LANSING, Mich. (WXYZ) — Michigan has provided a sex offender registry for years, where people can search by name and location.
In a matter of weeks, Michigan will provide a child abuse offender registry that will be open to the public. It has been years in the making, and two metro Detroit moms made it happen.
“It hasn’t hit me yet. I can’t really put it into words," Erica Hammel said.
The new law is named after Hammel's 9-year-old son, Wyatt. He was 1-year-old when he was abused by his father’s girlfriend. The parents were divorced.
“Major brain bleed, fractured skull and bilateral retinal hemorrhages. They believed it to be non-accidental head trauma, also known as shaken baby syndrome,” Hammel said. “He's had four brain surgeries and three eye surgeries.”
Getting something done in Lansing isn’t easy, even if it seems like it should be.
The vote would be unanimous and take only seconds. It took 7.5 years to get here.
“We both got chills when the vote went through,” Christyne Kadlitz said.
It turns out, Wyatt would be the second child abused by the same woman. Kadlitz’s 3-year-old son Travis had been drugged and abused.
“My son ended up testing positive for seroquel, which was a manic-depressive bipolar medication that she was prescribed. She also forced him to drink dish soap. She wouldn't allow them to use the restroom, having forced him to urinate on himself,” Kadlitz said.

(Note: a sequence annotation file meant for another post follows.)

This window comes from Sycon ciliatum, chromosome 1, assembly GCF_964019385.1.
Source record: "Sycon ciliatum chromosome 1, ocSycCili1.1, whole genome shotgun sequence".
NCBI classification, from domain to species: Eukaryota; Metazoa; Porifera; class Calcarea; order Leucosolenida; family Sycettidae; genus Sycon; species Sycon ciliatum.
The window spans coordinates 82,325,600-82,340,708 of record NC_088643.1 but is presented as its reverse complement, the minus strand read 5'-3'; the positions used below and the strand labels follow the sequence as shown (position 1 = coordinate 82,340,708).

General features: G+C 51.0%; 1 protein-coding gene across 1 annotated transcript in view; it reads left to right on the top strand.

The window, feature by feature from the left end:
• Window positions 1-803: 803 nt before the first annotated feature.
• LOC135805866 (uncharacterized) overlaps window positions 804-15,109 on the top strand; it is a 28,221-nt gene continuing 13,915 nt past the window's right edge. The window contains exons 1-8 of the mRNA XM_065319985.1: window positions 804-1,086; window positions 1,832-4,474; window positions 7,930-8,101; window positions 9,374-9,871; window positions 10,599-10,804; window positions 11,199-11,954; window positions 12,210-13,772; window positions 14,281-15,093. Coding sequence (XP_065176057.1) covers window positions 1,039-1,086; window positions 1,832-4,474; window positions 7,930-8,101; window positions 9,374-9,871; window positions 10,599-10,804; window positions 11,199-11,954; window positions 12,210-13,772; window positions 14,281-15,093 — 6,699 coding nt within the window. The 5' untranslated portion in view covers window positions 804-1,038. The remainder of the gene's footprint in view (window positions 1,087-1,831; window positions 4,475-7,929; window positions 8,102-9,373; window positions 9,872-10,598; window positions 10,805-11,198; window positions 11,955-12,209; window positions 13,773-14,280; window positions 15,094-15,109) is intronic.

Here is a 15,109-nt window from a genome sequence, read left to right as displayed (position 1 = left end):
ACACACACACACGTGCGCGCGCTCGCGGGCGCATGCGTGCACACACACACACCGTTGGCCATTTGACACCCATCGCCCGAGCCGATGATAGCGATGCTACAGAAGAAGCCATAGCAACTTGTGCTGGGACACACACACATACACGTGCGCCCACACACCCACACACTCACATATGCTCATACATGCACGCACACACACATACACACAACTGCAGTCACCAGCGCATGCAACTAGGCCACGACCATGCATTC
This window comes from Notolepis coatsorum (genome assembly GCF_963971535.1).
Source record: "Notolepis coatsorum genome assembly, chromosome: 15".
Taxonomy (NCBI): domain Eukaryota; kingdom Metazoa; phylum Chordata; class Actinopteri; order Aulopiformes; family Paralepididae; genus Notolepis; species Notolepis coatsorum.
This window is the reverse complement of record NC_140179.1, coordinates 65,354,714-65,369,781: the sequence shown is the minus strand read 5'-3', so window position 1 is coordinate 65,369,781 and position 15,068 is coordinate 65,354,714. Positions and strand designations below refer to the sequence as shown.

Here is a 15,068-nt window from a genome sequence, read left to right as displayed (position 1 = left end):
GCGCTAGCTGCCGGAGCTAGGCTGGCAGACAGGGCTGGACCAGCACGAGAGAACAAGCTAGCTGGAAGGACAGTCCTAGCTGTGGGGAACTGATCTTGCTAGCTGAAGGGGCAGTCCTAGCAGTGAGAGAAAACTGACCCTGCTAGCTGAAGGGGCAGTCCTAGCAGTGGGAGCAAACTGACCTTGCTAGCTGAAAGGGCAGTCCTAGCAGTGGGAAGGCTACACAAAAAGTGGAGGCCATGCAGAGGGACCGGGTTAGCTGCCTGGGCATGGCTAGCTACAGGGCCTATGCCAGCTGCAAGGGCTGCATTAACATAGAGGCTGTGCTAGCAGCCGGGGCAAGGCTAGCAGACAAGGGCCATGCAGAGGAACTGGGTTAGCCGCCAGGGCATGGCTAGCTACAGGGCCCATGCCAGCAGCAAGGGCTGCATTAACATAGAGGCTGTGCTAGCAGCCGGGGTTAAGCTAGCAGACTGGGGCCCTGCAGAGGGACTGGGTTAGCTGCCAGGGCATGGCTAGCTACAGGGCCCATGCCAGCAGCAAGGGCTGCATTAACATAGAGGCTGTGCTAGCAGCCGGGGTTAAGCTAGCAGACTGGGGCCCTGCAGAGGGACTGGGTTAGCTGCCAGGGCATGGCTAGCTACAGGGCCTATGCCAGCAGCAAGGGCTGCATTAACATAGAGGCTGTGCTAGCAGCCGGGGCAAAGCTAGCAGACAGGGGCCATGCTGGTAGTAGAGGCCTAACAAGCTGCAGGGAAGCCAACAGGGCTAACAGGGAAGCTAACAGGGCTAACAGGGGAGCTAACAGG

That woman would eventually be convicted of child abuse and served five years of a 10-year sentence.
She’s off parole and does not show up on any criminal database.
“Wyatt, unfortunately, has permanent brain damage. She gave him a life sentence and unfortunately, she's already out of prison. She got out in 2020. She's free to roam around, do whatever she wants,” Hammel said.
Kadlitz said, “It’s terrifying as a mom knowing she’s back on the streets again.”
To be clear, Wyatt's Law does not establish a searchable public database like sex offender registry. The new law requires the Michigan Department of Health and Human Services to establish public access by contacting them by phone, email or web request. It could eventually become a searchable database for the public.
This long, personal, political battle is all documented on the Wyatt the Warrior Facebook page.
"Last session, it passed out of the Senate. And unfortunately, the former speaker didn’t take it up,” Sen. Curtis Hertel Jr., D-East Lansing, said.
Hertel’s talking about former House Speaker Lee Chatfield, who is facing his own allegations including sexually assaulting a teenager.
Chatfield has not been charged. His investigation is ongoing.
“You could call him, but I don’t think he’s taking press calls right now,” Hertel said.
The two moms say they've come to Lansing to lobby about a hundred times over the last seven years. They are not backed by any big money special interests, just them, supporters and Wyatt.
“It’s all about Wyatt’s Law," Wyatt said.
Their work in Michigan has also led to similar child abuse offender registries to go online in Indiana, which the public can search. Another one is in the works in Utah.
This is an election year, so don’t be surprised if the governor does a ceremonial bill signing, not in Lansing but in metro Detroit.